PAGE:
At Future Pathways, we take a trauma-informed approach in our work with people. We know from feedback that people value this approach. 

People tell us it is important that they:

  • feel safe
  • can trust a service or provider
  • have choices about what support looks like
  • can work alongside a service
  • can influence their own support

So, we encourage services we work with to have a trauma-informed approach too.

Below, we give a short introduction to trauma and give a few pointers about things you can keep in mind when working with someone affected by trauma. 

If you would like to find out more, download our short guide to Trauma Informed Practice.
What is trauma?

Trauma is when a person experiences something as physically or emotionally harmful or life threatening. Trauma can come from an event, a series of events or an ongoing situation. Not everyone will be affected in the same way.

How might trauma affect people?

Trauma can have a lasting effect on people’s mental, physical and emotional wellbeing and can leave people with a sense that they are not safe in some situations or around some people.

Trauma can affect people in different ways at different times. It can also affect someone a long time after an incident has happened.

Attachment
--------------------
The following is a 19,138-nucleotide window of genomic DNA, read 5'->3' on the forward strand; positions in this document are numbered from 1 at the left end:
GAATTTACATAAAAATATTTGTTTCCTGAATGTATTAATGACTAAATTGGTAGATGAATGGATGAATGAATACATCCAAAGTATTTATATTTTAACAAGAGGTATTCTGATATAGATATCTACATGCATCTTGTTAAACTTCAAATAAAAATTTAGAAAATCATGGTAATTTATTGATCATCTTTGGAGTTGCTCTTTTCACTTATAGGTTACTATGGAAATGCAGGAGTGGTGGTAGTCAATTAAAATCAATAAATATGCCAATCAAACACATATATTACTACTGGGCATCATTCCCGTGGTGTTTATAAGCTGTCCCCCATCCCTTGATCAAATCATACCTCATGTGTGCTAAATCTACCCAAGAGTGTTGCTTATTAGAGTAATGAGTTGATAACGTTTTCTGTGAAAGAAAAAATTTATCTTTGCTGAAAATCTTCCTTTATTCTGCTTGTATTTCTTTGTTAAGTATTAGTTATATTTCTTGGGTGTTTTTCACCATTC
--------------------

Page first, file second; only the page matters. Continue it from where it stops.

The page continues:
Trauma can cause people to feel distressed or fearful. Some people may find it harder to trust people or may struggle to manage emotions. For others, trauma can mean a person might find it harder to look after themselves or they may also live with disabilities or health conditions. Everyone experiences trauma differently.

Things to keep in mind:
  • It can be difficult or stressful to have a stranger in the home. The person you visit might choose to have a friend, relative or support worker there on the day to help them manage that stress. It is important that people know they are safe. You may know that you don’t pose a threat or risk to someone else but that person will not know this and may choose to keep a distance from you, maybe even asking the friend, relative or support worker to talk to you for them.
  • Some projects might require a group of people to come into the person’s home. The person you visit might prefer to know how many people they can expect and who they are. Where possible, keeping the number of people in the group as low as possible can help the person feel safe in their home. It is helpful to be clear about who will be there and when they will be there.
  • If you arrange to meet someone on a certain day or time, you should try to keep the appointment. This also means not arriving late or early. It can be difficult for people to let a new person into their personal space, so being consistent is important. If you can’t make it, give the person as much notice as possible. If you’re unable to give advance notice, please do make a courtesy call on the day you were due to meet (as limited or no communication could cause considerable distress).
  • It is important to respect people’s privacy. This means not talking about the details of work you have completed or are completing for Future Pathways clients to anyone who is not involved in the work. Keeping this information confidential builds trust with people.